lack of controls and inability to Hardware
leverage purchasing volume

Standardization of environ- Hardware
Standardization ment, technical platform and Support/Maintenance
tools reduces IT spending

Chargeback mechanism Chargeback mechanism can General spending
employed lower IT spending by driving
more rationale behavior with
business units, for example,
market pricing

Exhibit 2.15 Continued

Creating an IT budget requires the analysis of a large number of vari-
ables and the weighing of multiple competing priorities, while devising the
most cost-effective approach for delivering mission-critical services. Be-
cause of the impact the budget has on the IT department™s ability to run ef-
fectively, budget creation is one of the most important jobs of an IT
One area to consider for benchmarking is the breakout of spending for an
IT budget. A professional services firm IT budget should have these spend-
ing ranges:
Professional Services Firm Benchmarking

Labor (staff, professional services) 25 to 35 percent
Software/software maintenance 10 to 20 percent
Hardware/hardware maintenance/hardware depreciation 20 to 30 percent
Data communications 5 to 15 percent
Miscellaneous/supplies/travel expenses 5 to 10 percent

Determining IT spending decisions is a critical factor in enhancing firm
profitability. Estimation and benchmarking of IT spending provides focus
and validation of the firm™s current spending and investment strategy. This
process can also educate senior management and provide deeper insight into
company-specific IT spending and its impact on profitability. Regardless of
the outcome of the benchmarking exercise, firms should invest only in proj-
ects that meet the business or strategic criteria of their organization.

Benchmarking Human Resources
HR departments should be managed as strategic assets and that HR perfor-
mance should be measured in terms of its strategic impact on the business of
the firm. Such an initiative forces managers to regard HR as an entity that
must be structured and managed to create value.
While viewing HR as a strategic asset is certainly a best practice, plan-
ning and implementation can be successfully undertaken only if staff under-
stand how their jobs contribute to company success. Often, employees don™t
understand how their job fits into the big picture.
The people factor is a simple concept: Investing in human creativity deliv-
ers high returns in terms of job satisfaction and shareholder returns. Imple-
mentation requires sustained attention to a set of basic rules. In a poor
economic climate, managers who are overly focused on achieving short-term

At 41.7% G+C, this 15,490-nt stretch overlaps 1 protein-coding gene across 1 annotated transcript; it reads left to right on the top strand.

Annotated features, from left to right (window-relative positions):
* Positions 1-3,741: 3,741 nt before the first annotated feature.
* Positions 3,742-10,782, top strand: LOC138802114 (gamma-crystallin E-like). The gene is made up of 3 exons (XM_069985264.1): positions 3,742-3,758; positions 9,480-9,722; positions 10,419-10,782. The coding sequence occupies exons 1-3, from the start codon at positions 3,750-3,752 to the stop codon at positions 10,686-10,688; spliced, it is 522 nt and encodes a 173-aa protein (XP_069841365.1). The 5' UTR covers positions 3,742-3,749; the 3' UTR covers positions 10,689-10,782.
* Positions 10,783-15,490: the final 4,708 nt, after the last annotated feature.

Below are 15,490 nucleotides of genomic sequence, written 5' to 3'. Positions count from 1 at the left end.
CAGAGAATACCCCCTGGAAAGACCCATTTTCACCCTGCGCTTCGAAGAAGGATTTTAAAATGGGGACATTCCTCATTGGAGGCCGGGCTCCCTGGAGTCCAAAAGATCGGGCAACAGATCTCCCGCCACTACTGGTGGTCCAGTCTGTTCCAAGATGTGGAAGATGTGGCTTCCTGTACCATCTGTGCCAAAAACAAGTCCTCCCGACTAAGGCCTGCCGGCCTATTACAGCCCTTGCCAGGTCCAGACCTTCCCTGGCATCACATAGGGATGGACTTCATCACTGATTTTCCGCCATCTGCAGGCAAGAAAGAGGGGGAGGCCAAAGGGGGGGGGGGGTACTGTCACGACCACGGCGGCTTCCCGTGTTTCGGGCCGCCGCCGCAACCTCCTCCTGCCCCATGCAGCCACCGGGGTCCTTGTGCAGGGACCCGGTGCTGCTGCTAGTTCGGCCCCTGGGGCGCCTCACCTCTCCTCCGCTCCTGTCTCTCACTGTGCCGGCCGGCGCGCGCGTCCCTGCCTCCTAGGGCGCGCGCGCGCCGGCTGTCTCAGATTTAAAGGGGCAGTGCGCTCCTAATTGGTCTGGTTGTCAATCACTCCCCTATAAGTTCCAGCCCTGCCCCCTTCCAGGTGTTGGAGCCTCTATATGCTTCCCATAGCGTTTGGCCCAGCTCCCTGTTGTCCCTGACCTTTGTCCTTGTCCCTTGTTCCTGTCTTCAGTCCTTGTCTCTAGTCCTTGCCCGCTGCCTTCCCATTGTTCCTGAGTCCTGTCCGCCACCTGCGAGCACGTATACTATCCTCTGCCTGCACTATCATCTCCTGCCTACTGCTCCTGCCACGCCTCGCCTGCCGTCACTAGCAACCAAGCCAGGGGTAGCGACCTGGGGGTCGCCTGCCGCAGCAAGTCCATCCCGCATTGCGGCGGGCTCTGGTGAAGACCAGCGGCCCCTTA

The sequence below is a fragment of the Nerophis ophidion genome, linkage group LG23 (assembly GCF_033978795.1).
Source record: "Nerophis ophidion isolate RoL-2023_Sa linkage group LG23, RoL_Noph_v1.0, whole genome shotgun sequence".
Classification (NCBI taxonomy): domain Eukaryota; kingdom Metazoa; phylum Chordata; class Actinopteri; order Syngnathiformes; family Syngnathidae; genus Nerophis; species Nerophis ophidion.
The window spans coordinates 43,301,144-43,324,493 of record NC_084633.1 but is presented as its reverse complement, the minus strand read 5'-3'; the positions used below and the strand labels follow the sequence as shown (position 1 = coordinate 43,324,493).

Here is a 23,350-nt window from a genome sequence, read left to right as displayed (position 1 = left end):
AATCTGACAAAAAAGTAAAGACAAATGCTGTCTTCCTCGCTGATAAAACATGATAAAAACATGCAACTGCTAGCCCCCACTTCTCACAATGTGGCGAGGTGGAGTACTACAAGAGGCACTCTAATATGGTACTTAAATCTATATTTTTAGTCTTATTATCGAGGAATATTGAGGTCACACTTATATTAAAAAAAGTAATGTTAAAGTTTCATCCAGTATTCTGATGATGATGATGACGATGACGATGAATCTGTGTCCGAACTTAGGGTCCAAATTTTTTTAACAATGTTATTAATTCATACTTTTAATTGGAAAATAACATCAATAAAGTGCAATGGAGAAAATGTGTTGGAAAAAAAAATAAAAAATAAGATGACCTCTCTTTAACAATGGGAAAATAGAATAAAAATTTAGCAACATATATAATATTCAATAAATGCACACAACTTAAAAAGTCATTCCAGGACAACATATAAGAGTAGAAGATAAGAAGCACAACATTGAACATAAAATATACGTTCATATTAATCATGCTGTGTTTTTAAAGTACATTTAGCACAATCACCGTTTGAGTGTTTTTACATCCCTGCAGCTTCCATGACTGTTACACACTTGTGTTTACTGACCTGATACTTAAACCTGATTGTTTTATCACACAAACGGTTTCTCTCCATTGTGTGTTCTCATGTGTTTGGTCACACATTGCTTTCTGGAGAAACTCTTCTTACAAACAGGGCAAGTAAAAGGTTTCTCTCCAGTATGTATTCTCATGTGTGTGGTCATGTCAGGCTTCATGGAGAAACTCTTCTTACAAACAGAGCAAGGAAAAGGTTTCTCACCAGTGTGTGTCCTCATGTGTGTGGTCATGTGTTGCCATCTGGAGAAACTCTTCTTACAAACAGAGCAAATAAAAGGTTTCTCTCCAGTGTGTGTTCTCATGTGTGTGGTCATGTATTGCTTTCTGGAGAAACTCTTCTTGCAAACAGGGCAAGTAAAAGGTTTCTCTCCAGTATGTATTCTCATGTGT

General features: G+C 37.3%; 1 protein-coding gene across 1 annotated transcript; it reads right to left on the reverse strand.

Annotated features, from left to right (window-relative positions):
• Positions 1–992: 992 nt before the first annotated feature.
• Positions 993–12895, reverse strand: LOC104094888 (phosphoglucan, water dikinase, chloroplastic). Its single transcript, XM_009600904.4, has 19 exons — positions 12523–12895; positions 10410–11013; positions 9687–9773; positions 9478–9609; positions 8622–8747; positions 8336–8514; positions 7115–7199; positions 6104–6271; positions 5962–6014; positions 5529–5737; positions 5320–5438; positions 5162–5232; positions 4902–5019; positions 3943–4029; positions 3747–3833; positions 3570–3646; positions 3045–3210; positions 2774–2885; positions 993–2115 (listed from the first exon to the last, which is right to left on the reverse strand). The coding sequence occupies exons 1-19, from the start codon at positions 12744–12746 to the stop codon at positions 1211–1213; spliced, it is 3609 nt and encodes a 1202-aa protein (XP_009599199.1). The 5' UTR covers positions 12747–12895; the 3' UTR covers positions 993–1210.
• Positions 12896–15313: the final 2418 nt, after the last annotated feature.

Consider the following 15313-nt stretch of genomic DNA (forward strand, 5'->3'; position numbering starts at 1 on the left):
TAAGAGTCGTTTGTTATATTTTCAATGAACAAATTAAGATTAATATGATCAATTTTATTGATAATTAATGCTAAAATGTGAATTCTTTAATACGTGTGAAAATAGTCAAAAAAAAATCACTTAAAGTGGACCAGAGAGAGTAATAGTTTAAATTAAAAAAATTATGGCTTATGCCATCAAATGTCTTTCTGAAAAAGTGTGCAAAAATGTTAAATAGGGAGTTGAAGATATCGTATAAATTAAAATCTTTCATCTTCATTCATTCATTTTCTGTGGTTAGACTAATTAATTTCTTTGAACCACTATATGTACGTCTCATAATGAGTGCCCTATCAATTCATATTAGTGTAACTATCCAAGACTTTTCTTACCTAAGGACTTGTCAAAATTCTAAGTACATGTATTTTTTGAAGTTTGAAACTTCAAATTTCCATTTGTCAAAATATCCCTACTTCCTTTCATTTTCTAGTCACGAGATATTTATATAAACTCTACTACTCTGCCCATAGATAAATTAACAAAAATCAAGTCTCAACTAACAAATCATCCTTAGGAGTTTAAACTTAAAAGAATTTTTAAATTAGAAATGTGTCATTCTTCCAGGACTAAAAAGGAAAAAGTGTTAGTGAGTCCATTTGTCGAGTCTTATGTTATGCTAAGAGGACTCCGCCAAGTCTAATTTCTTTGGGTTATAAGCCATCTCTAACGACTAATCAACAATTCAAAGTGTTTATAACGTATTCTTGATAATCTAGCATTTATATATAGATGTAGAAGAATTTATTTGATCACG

returns through cost cutting often run against the grain of the people factor.
People must understand where they fit into the overall strategy and believe
they are valued. Evidence suggests that companies with the foresight to see
beyond immediate business difficulties will emerge from a business or eco-
nomic downturn with renewed strength.25
When developing, managing, or expanding the human resources depart-
ment to meet a company™s changing needs, it is important to focus on the ser-
vices HR provides. A firm™s approach to building and staffing its HR function
should parallel its approach to client service and should be guided by some
key qualitative and quantitative determinations. Service firms understand
the need to not staff a client engagement or project with too many or too few
professionals or too inexperienced or too senior professionals. Similarly, firms
should seek the same balance of staff to handle the most important element
46 Managing and Governing the Professional Services Firm

in its own organization”its people, also known as “the inventory that goes
home at night.” Exhibits 2.16 and 2.17 illustrate target ratios of partner to
professional staff for law firms and management consulting firms.26, 27

For each partner in a typical management consulting firm, there are an addi-
tional five to six FTEs in other positions. This includes other professional
positions, leveraged at 1 25 to 1 75, and a support staff position.

As the size of the firm increases, the ratio of associates to partners/share-
holders increases. The most significant increase occurs when firms grow
from 75 to 150 lawyers to greater than 150 lawyers. The ratio of associate to
partner/shareholder jumps from 0.69 to nearly 1.
No organization achieves 100 percent satisfaction among employees; how-
ever, the firm must strive for high levels to ensure proper retention of profes-
sional staff and high-quality delivery of services. As a company grows, it is
imperative to instill equality and to document the company™s policies and

Exhibit 2.16 Partner Leverage
Professional Services Firm Benchmarking




.50 .52

Less than 9 9 to 20 21 to 40 41 to 75 76 to 150 Over 150
Number of attorneys in firm

Exhibit 2.17 Average Personnel Ratios

procedures. Whether your firm has 20 or 1,000 employees, you must have an
employee handbook that outlines everything that affects how employees are
treated. Rules are helpful both in sports and professional arenas, and em-
ployees want to know what the rules are and what happens when they are not
followed. In many ways, a firm™s employee handbook mirrors its approach to
business, where attention to detail and explanations of services are provided.
Consequently, an employee handbook can serve as a good benchmarking


. 10
( 92 .)